Aug 19 2010

Alzheimer’s and Diet

The pattern is depressingly common – take a disease that is not currently cured by science-based medicine. Claim that doctors “don’t care”, or are ignoring treatments that do not make them money, or there is a conspiracy of silence headed by “Big Pharma.” Then offer a snake-oil alternative based upon anecdotal evidence. Sometimes faith and God are thrown in for good measure.

Nita Scoggan fits this mold nicely. She is promoting herself as a “health and happiness coach” and using her husband as anecdotal evidence of the power of her nutritional advice. The story is now being promoted by other low-carb gurus, including Jimmy Moore.

The story is a great example of why anecdotes are so problematic. We are told that Nita’s husband, Bill, was diagnosed with Alzheimer’s disease, but she cured him with diet and nutrition, specifically coconut oil and a low carb diet. The problems with this story begin with the diagnosis. Scientific medical trials always include what are called inclusionary and exclusionary criteria – this is to make sure that subjects actually have the disease that is being studied. This is critical because apparent remissions may be due to the fact that the person never had the alleged disease in the first place.

In fact, it is almost certain that Bill never had the diagnosis of “Alzheimer’ disease” (AD) to begin with – this is because doctors do not usually make this diagnosis. The diagnosis of “Alzheimer’s disease” is based only upon a brain biopsy (or autopsy after death), but brain biopsies are rarely done to diagnose dementia. Instead, we diagnose “Alzheimer’s type dementia,” which means that someone has dementia of a type compatible with AD and other causes have been ruled out – it is a diagnosis of exclusion, and a clinical diagnosis. But that diagnosis is only as good as the thoroughness of the workup to rule out other causes. In addition there are disorders that can mimic AD unless a careful assessment is made.  Even in the best circumstances, there will be the occasional misdiagnosis simply due to the limitations of our ability to diagnose AD.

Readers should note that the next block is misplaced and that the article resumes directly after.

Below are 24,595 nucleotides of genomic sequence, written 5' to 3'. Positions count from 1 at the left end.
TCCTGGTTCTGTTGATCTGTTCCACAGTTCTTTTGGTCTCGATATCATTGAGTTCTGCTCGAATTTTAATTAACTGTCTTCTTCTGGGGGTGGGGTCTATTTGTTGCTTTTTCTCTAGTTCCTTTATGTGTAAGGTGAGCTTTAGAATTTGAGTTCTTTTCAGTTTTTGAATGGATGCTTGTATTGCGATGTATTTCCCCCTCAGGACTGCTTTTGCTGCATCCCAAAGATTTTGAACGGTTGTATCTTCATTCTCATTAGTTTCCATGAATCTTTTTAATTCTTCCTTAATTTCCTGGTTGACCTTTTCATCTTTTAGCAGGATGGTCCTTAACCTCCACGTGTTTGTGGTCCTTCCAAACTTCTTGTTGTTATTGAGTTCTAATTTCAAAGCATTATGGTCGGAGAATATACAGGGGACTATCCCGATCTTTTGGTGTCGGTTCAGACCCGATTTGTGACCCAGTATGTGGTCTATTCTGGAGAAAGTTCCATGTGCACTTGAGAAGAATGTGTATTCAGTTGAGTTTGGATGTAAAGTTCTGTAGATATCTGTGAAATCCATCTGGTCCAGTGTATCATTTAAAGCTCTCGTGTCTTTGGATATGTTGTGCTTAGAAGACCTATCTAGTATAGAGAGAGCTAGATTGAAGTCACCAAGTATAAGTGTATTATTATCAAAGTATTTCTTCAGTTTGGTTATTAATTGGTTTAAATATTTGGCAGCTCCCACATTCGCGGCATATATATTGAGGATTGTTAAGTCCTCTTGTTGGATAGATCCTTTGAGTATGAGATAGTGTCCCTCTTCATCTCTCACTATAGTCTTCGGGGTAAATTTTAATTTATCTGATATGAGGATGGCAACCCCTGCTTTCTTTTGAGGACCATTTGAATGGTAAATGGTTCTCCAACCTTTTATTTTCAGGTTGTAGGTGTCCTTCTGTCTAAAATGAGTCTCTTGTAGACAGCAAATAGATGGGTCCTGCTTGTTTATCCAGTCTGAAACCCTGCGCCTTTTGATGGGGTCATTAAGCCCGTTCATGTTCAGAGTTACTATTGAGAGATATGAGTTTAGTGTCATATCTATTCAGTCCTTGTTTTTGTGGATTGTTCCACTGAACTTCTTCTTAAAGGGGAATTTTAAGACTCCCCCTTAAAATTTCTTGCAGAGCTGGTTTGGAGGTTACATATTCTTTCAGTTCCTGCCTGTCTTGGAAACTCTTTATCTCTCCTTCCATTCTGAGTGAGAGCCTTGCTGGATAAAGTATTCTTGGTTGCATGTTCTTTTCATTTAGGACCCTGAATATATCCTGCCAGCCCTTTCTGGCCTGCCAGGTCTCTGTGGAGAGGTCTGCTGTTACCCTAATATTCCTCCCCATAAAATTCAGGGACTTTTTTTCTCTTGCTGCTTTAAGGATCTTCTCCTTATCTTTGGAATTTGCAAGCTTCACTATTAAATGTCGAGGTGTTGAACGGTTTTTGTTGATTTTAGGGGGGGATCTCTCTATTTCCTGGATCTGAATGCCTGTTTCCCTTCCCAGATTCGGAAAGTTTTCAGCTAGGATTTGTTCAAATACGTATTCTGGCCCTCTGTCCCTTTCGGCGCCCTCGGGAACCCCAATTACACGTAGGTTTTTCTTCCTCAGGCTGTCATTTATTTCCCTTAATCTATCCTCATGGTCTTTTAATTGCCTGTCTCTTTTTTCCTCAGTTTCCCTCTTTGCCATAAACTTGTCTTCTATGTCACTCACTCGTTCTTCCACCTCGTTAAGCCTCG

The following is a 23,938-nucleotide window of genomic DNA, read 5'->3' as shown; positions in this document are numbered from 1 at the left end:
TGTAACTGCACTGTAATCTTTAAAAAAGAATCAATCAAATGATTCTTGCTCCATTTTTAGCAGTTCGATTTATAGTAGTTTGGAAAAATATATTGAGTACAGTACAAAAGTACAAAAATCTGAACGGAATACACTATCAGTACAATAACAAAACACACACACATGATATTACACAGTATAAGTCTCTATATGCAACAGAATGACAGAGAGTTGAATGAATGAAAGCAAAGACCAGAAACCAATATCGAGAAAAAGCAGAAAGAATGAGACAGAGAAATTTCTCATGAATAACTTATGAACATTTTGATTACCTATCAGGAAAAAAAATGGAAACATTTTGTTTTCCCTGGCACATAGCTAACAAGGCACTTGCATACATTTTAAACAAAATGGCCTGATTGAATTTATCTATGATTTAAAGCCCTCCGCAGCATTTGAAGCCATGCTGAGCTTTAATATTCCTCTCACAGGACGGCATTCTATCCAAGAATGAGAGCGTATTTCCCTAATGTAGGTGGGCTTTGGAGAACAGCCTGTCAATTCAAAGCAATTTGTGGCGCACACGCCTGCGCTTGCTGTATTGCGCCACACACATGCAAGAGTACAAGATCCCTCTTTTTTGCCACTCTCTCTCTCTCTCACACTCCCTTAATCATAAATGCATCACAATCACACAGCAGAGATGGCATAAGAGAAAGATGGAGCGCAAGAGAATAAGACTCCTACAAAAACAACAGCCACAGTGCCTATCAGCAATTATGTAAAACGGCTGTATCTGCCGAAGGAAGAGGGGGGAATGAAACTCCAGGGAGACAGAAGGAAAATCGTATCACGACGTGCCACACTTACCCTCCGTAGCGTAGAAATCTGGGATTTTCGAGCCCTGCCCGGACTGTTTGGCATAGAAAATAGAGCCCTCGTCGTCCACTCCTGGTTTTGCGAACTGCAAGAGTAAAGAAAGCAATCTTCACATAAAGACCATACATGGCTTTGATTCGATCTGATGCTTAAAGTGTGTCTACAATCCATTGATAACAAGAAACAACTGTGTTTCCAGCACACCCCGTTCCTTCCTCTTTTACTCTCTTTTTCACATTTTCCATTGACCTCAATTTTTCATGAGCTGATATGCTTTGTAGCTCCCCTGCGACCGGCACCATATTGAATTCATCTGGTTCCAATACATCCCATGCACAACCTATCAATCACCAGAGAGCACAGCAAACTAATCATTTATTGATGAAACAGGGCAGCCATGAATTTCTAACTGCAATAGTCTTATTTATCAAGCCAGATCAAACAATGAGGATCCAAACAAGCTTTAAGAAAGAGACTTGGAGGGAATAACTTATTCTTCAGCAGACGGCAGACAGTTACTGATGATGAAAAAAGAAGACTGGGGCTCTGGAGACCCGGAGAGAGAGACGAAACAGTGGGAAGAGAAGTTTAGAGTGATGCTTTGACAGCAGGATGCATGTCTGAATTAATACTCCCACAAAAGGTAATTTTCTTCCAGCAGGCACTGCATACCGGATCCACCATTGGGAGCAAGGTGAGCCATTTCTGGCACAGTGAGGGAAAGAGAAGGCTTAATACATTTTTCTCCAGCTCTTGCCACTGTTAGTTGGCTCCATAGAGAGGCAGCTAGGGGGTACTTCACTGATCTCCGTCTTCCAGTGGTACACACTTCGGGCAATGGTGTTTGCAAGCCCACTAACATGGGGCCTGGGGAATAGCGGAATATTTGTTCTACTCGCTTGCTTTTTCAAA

So the first question we have to ask is – did Bill actually have AD or something else that was reversible? We cannot know, and we are not given sufficient information to make this judgment. It is even possible that Bill had a nutritional dementia – there are some vitamin deficiencies that produce dementia that can mimic AD, like B12 deficiency. So there will be some patients who improve with supplementation. This is not a “miraculous nutritional cure” for AD, but rather just treating a nutritional deficiency that causes dementia (but not AD).